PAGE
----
Solemnity of the Assumption of the Blessed Virgin Mary
Picture: cc Fraser Mummery
My dear friends, do you remember that test that we need to pass before we can get a driving license? I’m not referring to the driving test itself. That’s of course a given. I’m talking about what comes before that. Something more basic. As you know, we won’t even be allowed to take the driving test, let alone to get a driving license, without first learning the Highway Code.
And we all understand why. The Highway Code contains crucially important information about how to behave on the road. It teaches us how to recognise road signs. To understand and to obey them. So that we know how to behave properly while driving. To keep the roads safe. Otherwise, even if we may know how to operate a vehicle, if we don’t follow the signs, we will end up only endangering ourselves and others.
Learning to recognise, understand and obey road signs. This is what it means to pass the Highway Code. One of the first things we need to do to get a driving license. To be allowed to drive safely on the road. My dear friends, I wonder if something like this is also what we are trying to do today. As we celebrate the Solemn Feast of the Assumption of the Blessed Virgin Mary.
As you know, this feast celebrates our belief that, when our Blessed Mother reached the end of her time on earth, she was assumed–taken up body and soul–into heaven. Now although it may sound incredible, this belief is actually not too difficult for us to grasp. It’s pretty straightforward. But our Mass readings remind us that there is something more going on here. More than just someone being beamed up into the sky. As they might on Star Trek. Our readings help us to see a deeper significance to the Assumption. And they do it in three steps. Not unlike the three steps of the Highway Code: recognition, understanding and obedience.
The first step is taken in the first reading. Here, we are told of two characters appearing in the heavens. A woman in the pangs of childbirth and a huge red dragon. But the reading doesn’t just describe what happens to these characters. It also teaches us to recognise them as signs. Thus prompting us to do the same with Mary’s Assumption. To consider it not just as a historical event. Something that happened to our Blessed Mother a very long time ago. But also to recognise it primarily as a sign. Not unlike the signs in the Highway Code. Signals with particular meanings. Calling us to behave in particular ways.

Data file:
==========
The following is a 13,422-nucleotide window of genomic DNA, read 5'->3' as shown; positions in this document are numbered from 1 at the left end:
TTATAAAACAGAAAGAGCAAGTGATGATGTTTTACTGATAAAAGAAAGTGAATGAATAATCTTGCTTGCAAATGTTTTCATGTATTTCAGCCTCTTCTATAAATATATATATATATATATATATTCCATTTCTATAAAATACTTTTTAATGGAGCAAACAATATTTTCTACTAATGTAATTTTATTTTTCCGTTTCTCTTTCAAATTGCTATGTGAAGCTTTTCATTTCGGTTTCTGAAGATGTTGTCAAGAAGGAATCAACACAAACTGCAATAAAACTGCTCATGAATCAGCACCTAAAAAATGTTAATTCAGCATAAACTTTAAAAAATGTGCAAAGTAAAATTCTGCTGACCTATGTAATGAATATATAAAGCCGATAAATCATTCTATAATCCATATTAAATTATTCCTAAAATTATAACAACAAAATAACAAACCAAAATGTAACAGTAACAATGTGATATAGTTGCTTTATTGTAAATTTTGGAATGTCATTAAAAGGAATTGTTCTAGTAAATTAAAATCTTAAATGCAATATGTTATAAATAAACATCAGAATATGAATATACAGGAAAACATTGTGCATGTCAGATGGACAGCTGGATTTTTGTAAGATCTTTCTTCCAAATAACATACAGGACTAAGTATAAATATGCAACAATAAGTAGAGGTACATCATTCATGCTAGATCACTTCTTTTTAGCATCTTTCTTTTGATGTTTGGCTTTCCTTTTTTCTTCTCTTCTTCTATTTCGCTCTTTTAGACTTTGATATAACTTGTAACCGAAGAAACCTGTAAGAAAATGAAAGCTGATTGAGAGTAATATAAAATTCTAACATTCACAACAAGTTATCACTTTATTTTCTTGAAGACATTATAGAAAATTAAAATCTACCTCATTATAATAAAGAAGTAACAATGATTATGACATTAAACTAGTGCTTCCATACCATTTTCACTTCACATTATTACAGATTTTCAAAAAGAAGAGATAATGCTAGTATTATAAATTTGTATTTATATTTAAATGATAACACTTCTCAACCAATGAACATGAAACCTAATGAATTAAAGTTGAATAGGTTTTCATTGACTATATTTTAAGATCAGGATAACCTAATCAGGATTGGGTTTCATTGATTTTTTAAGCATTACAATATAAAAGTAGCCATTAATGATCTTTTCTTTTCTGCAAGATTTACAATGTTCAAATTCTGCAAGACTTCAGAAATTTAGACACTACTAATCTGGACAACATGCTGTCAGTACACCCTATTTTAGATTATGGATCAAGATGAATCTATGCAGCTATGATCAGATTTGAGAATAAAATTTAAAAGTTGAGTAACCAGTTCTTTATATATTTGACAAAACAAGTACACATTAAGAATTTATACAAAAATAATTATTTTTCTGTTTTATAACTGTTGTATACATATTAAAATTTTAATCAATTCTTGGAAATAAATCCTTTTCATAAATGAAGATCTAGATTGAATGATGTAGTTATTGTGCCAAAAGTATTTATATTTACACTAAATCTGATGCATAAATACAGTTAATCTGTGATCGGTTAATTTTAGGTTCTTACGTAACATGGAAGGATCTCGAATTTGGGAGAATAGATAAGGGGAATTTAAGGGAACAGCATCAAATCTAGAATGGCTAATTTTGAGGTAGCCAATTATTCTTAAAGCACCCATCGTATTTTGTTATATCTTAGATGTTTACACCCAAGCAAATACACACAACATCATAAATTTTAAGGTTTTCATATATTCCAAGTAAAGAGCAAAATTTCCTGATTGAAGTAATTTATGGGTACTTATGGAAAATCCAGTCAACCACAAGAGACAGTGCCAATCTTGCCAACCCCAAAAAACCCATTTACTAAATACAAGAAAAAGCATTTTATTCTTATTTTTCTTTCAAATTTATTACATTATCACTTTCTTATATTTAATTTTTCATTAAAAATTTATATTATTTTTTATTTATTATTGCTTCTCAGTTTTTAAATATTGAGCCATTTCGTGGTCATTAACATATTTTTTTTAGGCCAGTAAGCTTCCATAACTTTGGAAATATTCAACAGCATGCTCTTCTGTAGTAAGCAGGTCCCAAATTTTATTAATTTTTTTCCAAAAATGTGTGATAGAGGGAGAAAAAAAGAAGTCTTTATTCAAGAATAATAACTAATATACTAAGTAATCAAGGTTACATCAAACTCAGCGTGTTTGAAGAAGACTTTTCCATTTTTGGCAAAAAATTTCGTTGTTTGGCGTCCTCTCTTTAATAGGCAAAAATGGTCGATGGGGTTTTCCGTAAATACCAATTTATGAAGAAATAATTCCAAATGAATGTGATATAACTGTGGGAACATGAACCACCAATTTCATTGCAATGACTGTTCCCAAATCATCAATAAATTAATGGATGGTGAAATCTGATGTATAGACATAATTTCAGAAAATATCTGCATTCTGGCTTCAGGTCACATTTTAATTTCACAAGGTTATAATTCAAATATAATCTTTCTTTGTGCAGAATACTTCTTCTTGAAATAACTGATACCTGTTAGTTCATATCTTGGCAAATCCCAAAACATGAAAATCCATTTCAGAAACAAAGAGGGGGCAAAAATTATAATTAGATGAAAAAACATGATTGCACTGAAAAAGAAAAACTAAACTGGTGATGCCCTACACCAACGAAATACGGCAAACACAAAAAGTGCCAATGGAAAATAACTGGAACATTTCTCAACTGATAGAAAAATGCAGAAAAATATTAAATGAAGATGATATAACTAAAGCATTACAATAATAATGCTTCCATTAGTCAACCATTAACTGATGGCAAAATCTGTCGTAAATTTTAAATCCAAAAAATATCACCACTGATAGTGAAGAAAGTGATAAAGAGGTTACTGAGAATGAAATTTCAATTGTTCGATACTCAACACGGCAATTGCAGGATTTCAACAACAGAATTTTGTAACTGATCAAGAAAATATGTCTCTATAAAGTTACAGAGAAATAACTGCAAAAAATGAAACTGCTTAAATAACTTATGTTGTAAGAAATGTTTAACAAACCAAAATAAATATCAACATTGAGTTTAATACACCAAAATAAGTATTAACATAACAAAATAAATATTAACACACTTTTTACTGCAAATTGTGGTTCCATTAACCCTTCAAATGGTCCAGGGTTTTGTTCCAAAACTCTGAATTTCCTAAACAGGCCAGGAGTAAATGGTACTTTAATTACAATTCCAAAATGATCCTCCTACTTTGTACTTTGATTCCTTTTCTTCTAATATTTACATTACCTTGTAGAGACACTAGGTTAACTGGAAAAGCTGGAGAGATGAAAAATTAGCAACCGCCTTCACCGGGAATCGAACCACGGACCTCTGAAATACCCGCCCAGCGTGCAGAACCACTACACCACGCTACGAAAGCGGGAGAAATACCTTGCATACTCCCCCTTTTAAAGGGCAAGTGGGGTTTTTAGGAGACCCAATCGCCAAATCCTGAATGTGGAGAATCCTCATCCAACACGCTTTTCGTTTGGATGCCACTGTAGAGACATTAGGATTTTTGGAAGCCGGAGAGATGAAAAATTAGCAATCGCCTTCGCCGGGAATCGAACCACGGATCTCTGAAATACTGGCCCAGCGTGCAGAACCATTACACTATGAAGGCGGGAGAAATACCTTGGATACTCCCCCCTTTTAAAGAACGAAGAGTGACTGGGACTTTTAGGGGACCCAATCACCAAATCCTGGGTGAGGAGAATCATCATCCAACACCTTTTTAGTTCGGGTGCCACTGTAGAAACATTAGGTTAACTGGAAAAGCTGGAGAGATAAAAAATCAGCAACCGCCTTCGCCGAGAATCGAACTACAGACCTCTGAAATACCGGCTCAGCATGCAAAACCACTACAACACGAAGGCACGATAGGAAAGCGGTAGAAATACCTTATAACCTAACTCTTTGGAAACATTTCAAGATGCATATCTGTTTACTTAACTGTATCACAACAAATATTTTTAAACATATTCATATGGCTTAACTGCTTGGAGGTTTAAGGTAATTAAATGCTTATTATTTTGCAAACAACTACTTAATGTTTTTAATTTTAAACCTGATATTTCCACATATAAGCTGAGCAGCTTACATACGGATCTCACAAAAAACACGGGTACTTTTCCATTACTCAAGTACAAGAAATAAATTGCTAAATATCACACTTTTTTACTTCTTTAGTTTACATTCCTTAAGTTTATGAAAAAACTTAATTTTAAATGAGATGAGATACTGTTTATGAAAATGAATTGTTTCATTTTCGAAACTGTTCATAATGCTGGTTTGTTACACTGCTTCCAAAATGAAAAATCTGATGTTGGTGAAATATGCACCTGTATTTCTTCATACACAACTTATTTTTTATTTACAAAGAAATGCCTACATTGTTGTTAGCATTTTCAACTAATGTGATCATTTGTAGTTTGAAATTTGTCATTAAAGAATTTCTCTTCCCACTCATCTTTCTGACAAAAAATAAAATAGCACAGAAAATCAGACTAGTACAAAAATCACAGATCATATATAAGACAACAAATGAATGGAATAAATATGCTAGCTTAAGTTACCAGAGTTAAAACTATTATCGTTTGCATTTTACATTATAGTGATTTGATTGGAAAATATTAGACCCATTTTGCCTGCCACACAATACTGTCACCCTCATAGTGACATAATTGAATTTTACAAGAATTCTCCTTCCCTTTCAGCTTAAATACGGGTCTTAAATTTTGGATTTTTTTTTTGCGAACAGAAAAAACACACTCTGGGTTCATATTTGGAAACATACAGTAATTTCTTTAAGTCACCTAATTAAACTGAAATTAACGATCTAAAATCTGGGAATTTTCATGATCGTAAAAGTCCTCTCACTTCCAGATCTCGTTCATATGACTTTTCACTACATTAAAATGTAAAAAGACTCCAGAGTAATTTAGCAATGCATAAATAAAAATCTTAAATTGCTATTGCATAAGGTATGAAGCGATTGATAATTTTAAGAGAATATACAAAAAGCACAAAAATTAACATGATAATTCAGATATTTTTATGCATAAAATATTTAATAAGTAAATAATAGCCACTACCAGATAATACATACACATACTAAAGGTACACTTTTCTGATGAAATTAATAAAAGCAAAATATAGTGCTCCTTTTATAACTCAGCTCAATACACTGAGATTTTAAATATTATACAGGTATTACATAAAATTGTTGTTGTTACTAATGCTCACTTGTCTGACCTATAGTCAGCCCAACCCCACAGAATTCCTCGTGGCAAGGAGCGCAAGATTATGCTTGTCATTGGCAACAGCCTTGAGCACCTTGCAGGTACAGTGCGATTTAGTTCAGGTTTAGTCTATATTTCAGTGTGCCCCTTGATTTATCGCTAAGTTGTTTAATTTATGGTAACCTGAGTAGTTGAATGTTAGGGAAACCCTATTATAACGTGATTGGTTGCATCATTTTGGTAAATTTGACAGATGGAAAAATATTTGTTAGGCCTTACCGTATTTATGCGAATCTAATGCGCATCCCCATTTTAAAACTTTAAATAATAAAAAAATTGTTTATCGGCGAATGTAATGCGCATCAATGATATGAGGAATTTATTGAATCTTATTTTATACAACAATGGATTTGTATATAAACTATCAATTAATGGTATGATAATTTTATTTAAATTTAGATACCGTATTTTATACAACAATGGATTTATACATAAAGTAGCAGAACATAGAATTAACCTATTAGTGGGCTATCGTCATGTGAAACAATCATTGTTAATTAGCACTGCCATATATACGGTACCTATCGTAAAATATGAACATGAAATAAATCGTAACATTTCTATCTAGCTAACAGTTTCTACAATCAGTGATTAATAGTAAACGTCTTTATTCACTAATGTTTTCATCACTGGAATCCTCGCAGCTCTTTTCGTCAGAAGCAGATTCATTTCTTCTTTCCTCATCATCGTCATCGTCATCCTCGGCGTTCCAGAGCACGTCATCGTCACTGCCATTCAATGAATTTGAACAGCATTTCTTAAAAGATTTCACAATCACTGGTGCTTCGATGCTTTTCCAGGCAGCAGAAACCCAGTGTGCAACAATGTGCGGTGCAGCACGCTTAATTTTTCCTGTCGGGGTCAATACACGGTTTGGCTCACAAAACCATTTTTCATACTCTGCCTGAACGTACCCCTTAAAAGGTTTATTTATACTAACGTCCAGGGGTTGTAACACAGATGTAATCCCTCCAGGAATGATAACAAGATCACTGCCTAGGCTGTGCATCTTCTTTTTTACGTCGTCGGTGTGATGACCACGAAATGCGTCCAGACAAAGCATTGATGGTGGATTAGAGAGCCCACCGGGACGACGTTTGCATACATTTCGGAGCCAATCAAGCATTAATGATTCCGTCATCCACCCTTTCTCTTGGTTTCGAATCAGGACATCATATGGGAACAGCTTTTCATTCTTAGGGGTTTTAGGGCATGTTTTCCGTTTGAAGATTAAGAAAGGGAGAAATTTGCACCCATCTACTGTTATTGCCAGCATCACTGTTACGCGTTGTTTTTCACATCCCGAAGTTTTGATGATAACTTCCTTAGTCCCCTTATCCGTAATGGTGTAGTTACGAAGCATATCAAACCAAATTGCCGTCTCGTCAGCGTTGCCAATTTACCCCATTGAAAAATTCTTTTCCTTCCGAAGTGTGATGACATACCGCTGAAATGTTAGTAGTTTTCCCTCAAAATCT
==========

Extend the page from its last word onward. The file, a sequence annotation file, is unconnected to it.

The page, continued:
Having invited us to recognise the Assumption as a sign, the first reading then prompts us to take a second step. It helps us to understand its deeper meaning. We’re told that what happens to the woman and to the dragon in the reading constitutes a victory. And we’re thus invited to see the Assumption in the same way. As a sign of victory. Victory won by our God. Authority won for his Christ. But how exactly is this victory won? Against what enemies? And for whose benefit?
We find the answers to these questions in the second reading. Which tells us that the victory was won through the Dying and Rising of Christ. By which the Lord destroyed all his enemies. Especially sin and death. So that Mary’s Assumption points us to the same thing as the Cross of Christ. It is a sign of victory over everything that keeps us from experiencing the joy and peace of God’s kingdom. And this victory is meant to benefit not just Jesus and Mary. But everybody. Including you and me. For just as all die in Adam, so all will be brought to life in Christ.